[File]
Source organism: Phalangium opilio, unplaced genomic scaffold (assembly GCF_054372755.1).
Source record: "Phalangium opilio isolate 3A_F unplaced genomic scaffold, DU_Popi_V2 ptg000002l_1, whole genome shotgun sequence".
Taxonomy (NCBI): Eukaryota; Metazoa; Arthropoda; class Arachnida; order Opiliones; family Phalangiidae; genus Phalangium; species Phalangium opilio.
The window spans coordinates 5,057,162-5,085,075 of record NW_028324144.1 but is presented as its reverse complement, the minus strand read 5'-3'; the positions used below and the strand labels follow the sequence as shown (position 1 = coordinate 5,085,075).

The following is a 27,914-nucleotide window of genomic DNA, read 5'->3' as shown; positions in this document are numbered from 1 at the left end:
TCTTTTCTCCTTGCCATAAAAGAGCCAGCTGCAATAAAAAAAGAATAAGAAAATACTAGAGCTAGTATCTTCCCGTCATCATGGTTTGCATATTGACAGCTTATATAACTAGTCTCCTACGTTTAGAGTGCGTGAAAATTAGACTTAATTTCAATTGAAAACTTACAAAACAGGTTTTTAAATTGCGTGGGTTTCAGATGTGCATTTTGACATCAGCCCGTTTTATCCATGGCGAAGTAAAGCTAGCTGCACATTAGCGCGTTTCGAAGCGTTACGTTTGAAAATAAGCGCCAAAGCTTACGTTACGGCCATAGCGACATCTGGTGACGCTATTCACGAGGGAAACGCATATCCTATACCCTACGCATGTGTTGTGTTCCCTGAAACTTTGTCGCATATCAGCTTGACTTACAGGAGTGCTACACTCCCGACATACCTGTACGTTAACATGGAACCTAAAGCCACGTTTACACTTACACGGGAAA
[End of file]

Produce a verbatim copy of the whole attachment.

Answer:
Source organism: Phalangium opilio, unplaced genomic scaffold (assembly GCF_054372755.1).
Source record: "Phalangium opilio isolate 3A_F unplaced genomic scaffold, DU_Popi_V2 ptg000002l_1, whole genome shotgun sequence".
Taxonomy (NCBI): Eukaryota; Metazoa; Arthropoda; class Arachnida; order Opiliones; family Phalangiidae; genus Phalangium; species Phalangium opilio.
The window spans coordinates 5,057,162-5,085,075 of record NW_028324144.1 but is presented as its reverse complement, the minus strand read 5'-3'; the positions used below and the strand labels follow the sequence as shown (position 1 = coordinate 5,085,075).

The following is a 27,914-nucleotide window of genomic DNA, read 5'->3' as shown; positions in this document are numbered from 1 at the left end:
TCTTTTCTCCTTGCCATAAAAGAGCCAGCTGCAATAAAAAAAGAATAAGAAAATACTAGAGCTAGTATCTTCCCGTCATCATGGTTTGCATATTGACAGCTTATATAACTAGTCTCCTACGTTTAGAGTGCGTGAAAATTAGACTTAATTTCAATTGAAAACTTACAAAACAGGTTTTTAAATTGCGTGGGTTTCAGATGTGCATTTTGACATCAGCCCGTTTTATCCATGGCGAAGTAAAGCTAGCTGCACATTAGCGCGTTTCGAAGCGTTACGTTTGAAAATAAGCGCCAAAGCTTACGTTACGGCCATAGCGACATCTGGTGACGCTATTCACGAGGGAAACGCATATCCTATACCCTACGCATGTGTTGTGTTCCCTGAAACTTTGTCGCATATCAGCTTGACTTACAGGAGTGCTACACTCCCGACATACCTGTACGTTAACATGGAACCTAAAGCCACGTTTACACTTACACGGGAAA